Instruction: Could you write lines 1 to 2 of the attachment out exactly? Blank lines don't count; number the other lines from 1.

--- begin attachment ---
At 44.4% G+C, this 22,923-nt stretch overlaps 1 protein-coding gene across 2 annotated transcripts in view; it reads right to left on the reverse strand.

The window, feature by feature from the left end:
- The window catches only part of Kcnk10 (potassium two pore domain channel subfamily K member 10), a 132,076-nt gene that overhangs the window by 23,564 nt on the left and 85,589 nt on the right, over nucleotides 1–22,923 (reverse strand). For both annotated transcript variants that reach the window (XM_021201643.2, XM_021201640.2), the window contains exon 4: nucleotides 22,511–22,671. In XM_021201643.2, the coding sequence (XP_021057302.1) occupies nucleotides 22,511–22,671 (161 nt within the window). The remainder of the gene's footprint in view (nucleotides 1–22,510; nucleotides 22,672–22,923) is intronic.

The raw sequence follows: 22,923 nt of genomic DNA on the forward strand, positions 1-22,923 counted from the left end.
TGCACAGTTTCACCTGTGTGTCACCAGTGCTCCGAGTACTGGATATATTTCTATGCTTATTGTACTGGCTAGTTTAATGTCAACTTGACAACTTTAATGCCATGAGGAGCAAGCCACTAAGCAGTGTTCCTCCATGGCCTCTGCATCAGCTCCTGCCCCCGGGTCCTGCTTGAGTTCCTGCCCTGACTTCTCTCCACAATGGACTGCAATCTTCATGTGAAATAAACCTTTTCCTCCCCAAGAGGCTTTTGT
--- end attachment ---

At 44.4% G+C, this 22,923-nt stretch overlaps 1 protein-coding gene across 2 annotated transcripts in view; it reads right to left on the reverse strand.

The window, feature by feature from the left end: